Clinical Teaching is More Than Telling


This course is designed for Clinical Instructors (CIs) who wish to advance their clinical teaching strategies. In today’s healthcare delivery systems, CIs are challenged with meeting many responsibilities of patient care management on top of student management. This course will provide “take-home” tools to employ whether the CI is teaching the novice PT/PTA student, the internship DPT student, or the resident who is a novice PT. Learning theories and current evidence will serve as a basis for how to effectively and efficiently engage the learner to achieve the desired objectives.

Methods and/or Description of Project

The topic of clinical teaching will be discussed from three avenues: qualities of the successful clinical instructor, enriching teaching by exploring the biology of learning, and clinical reasoning. A case scenario is threaded through the presentation. Participants will be asked to share their perspectives in small and large group interaction.

In the first portion of the course, Qualities of the Successful Clinical Instructor, participants will reflect on their professional growth as a CI and what it means to be a clinical “teacher”. Reflective practice is discussed based on Schon’s original work. Attributes of the less successful CI are also discussed and a student/CI case scenario is introduced at this point. Participants will hypothesize what issues both the student and CI are having. The presentation then leads into describing the expert CI and strategies to promote the transition from novice to expert CI based on current literature. Active engagement will include CIs developing their personal philosophy of clinical teaching, assessment strategies for various stages of clinical readiness, and reflecting on their own teaching styles.

The second portion, Enriching Your Teaching By Exploring the Biology of Learning, delves into the current literature on the neurobiology and neurophysiology of learning. The case is discussed to determine if there are “connection” problems between the learner’s front and back cortex. The presentation then progresses to teaching how to facilitate those connections. Concepts of errorless learning, emotion and learning, and other learning strategies are explored through the use of the case scenario. Discussion also occurs on the most effective questions to ask the learner to facilitate the connections. Dual process theory (fast brain/slow brain biology) and the frames of reference are discussed as potential differences between student and CI decision-making. Videos are used to demonstrate debriefing or formative feedback sessions and the best methods for providing this feedback are discussed.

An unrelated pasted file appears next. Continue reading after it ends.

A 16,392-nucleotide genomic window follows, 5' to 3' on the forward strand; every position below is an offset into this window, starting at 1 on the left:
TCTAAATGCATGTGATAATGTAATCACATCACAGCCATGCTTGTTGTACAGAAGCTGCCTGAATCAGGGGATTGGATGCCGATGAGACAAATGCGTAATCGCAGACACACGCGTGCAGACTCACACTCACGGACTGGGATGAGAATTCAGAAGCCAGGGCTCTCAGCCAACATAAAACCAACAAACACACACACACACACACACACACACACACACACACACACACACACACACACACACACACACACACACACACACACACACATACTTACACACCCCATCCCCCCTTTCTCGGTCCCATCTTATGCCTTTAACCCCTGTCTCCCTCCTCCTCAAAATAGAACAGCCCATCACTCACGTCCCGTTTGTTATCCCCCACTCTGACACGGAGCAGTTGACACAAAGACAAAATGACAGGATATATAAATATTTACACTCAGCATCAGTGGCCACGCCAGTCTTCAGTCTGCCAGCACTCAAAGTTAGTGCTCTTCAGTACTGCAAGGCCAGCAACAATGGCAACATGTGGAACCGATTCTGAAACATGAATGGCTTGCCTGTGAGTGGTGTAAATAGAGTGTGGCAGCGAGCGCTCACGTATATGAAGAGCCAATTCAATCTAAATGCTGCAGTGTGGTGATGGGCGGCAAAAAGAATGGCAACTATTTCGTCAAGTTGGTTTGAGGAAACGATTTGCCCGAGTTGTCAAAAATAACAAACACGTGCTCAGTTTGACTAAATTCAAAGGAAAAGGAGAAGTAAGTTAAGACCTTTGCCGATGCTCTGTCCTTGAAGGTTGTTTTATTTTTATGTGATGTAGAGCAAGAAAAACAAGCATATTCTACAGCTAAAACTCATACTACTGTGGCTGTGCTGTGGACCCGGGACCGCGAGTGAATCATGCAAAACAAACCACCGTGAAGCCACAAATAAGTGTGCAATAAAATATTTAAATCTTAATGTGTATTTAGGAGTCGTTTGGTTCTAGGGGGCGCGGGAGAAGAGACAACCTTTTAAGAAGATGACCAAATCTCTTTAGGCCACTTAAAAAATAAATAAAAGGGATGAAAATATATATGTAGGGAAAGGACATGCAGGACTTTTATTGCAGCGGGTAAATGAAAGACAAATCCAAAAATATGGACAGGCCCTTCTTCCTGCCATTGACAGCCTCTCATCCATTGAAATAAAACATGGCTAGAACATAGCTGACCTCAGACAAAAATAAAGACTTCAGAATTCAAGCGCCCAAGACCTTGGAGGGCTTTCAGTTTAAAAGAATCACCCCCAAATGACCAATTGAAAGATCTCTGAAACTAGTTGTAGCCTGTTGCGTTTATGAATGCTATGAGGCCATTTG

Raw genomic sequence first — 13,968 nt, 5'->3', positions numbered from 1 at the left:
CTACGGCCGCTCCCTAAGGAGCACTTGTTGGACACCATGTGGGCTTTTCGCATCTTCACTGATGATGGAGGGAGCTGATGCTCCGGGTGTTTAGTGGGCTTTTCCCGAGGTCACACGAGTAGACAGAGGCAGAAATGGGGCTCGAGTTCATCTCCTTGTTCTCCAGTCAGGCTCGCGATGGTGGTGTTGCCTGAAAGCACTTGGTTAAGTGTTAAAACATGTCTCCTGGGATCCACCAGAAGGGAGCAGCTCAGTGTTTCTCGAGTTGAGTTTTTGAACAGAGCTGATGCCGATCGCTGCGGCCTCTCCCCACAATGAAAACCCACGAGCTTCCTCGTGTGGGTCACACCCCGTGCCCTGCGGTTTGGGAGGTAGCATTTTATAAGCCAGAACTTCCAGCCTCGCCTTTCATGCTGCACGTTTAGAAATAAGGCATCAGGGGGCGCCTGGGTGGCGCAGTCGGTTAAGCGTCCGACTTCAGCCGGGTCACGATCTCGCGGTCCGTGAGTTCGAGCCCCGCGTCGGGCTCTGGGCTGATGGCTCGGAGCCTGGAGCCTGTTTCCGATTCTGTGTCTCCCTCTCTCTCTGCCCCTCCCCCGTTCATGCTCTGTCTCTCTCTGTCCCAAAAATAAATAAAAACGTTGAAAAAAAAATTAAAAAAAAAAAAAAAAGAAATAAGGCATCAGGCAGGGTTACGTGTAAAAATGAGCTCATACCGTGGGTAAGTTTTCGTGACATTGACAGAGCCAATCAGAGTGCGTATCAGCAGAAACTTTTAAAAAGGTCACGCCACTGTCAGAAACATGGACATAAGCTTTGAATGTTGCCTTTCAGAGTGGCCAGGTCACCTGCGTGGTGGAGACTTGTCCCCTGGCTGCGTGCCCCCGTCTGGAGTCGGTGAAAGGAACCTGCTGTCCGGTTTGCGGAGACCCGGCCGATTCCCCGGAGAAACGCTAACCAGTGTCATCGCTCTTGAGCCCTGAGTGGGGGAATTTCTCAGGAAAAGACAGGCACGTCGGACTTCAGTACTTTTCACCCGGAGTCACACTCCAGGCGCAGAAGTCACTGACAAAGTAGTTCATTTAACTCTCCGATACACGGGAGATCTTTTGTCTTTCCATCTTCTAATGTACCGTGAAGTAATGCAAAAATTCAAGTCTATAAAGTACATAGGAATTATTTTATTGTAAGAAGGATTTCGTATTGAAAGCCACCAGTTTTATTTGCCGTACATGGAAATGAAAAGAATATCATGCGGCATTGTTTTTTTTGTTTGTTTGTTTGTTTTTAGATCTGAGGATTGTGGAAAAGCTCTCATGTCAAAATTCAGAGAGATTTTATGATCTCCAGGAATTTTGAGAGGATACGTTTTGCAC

The third portion, Clinical Reasoning, presents strategies to progress students’ clinical reasoning skills. Clinical reasoning concepts are explored and current literature is presented that explores critical thinking and clinical reasoning development. The case is brought back to discuss the student’s ability to problem solve and critically think as part of the student’s overall clinical reasoning skills. The phases of clinical reasoning are explored and the case is discussed to determine where the student is in his clinical reasoning development. The fast brain/slow brain biology is revisited from a slow vs fast thinking ability. Clinical reasoning and facilitation of learning are summarized. Student supervision is discussed from the novice student, internship student, and resident perspective.